Government Urged to Focus on Improving Housing Conditions in the PRS

Government Urged to Focus on Improving Housing Conditions in the PRS

In the wake of the recent Carbon Monoxide (CO) poisoning, causing the deaths of two men in Edgware, North London, new figures reveal that thousands more tenants could be at risk in their homes, according to the Chartered Institute of Environmental Health (CIEH).

Government Urged to Focus on Improving Housing Conditions in the PRS

Government Urged to Focus on Improving Housing Conditions in the PRS

Analysis from The Times suggests that at least 375,000 tenants are living in homes with a potentially life-threatening fault. One cause of this is that landlords are defying regulations on rental standards – which were introduced solely to improve the quality of accommodation – leaving renters in low-quality or defective situations.

Tamara Sandoul, Housing Policy Manager at CIEH, comments:

“Carbon monoxide is a silent and odourless killer so tenants will not know if there is a danger. We urge the government to introduce a requirement for carbon monoxide alarms to be installed in all Private Rented Sector properties with gas-powered boilers to help save lives.

“Far too many people are living in unsafe conditions, especially in the private rented sector. Improving dangerous housing should be a key priority for the government.

“Whilst the size of the rented sector has increased dramatically, numbers of environmental health professionals simply have not kept pace. This must change.”

Sandoul believes that adequate resources should be provided to local authorities. This would allow housing teams the capacity and expertise to proactively find rogue landlords who are not providing high enough standards, or downright dangerous, accommodation. This move would help ensure that instead of waiting for incidents and tragedies such as the CO poisoning mentioned above to occur, action could be taken in advance, instead of afterwards.

This proactive (as opposed to reactive) approach could save many lives in the private rented sector and bring the market into the future – where safe homes and living conditions are the number one priority.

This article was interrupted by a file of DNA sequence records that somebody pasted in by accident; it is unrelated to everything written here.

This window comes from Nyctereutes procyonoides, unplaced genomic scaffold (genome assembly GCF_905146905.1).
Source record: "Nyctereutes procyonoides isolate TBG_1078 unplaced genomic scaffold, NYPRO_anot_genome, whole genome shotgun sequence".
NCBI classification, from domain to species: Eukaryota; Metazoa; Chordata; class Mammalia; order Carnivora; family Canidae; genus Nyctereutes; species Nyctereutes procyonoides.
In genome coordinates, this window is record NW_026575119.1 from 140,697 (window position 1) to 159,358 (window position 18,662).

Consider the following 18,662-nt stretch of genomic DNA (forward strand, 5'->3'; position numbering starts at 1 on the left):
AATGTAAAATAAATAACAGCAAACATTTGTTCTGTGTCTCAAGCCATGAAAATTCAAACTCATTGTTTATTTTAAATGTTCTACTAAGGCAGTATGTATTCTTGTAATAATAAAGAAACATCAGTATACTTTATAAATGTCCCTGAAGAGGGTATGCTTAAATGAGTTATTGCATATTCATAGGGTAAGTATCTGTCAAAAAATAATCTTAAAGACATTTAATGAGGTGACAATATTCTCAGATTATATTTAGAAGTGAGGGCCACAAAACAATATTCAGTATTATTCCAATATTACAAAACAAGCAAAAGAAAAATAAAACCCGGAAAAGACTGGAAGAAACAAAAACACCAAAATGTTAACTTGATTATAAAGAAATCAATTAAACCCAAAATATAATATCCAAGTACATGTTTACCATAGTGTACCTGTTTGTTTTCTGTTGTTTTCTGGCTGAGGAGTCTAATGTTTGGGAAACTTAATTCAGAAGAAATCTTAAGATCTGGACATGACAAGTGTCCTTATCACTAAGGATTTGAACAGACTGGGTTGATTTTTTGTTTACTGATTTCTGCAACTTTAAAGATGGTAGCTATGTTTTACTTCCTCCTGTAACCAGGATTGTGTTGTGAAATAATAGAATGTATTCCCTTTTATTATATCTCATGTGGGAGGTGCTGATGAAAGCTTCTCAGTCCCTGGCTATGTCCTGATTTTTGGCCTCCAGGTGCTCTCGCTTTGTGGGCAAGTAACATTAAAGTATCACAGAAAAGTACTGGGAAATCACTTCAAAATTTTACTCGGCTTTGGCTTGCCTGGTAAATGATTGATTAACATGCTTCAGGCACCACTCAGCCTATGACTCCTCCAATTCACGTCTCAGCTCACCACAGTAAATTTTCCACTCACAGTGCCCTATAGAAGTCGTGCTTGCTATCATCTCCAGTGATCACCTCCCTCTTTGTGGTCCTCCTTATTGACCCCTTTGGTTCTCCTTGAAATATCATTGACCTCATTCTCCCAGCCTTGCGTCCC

The CIEH is advocating for the government to commit to a landlord registration scheme for English landlords, which would provide better information for local authorities. Similar initiatives and relevant schemes are already in place in Wales, Scotland and Northern Ireland.

Poor enforcement of regulations is a significant cause in the number of tenants in potentially dangerous living conditions.

Alan Ward, Chair of the Residential Landlords Association said:

“Tenants and good landlords are being let down by local authorities unable to properly enforce the powers they already have. RLA research has found that there are over 140 Acts of Parliament and more than 400 regulations affecting the private rented sector.

“Whilst the MPs on the Committee call for greater powers to protect tenants when they raise complaints about standards in a property, the reality is that these protections already exist and as the Resolution Foundation noted earlier this week, fewer than one-in-ten tenancies are ended by the landlord.

“The problem is that over-stretched councils simply do not have the resources to properly use such powers to protect tenants from the minority of landlords who are criminals and have no place in the sector. We therefore welcome calls by the Committee for greater resources for local authorities and greater political leadership by them to root out criminal landlords.

“It is vital also that Ministers adopt the Committee’s recommendation for the speedy establishment of a new housing court. This has been a key proposal called for by the RLA which would improve the speed of and access to justice for tenants and landlords. At present the courts are not fit for purpose when seeking to uphold tenant and landlord rights.”

Last year the RLA conducted a Freedom of Information exercise across all local authorities in England and Wales to measure enforcement activity over a five year period between 2012/13 and 2016/17. Some 296 councils responded. It found that over this period, there was a three per cent fall in inspections by councils related to the regulatory standard for private rented housing, known as the Housing, Health and Safety Rating System (HHSRS). There was also a seven per cent decrease in the number of Hazard Awareness Notices issued.

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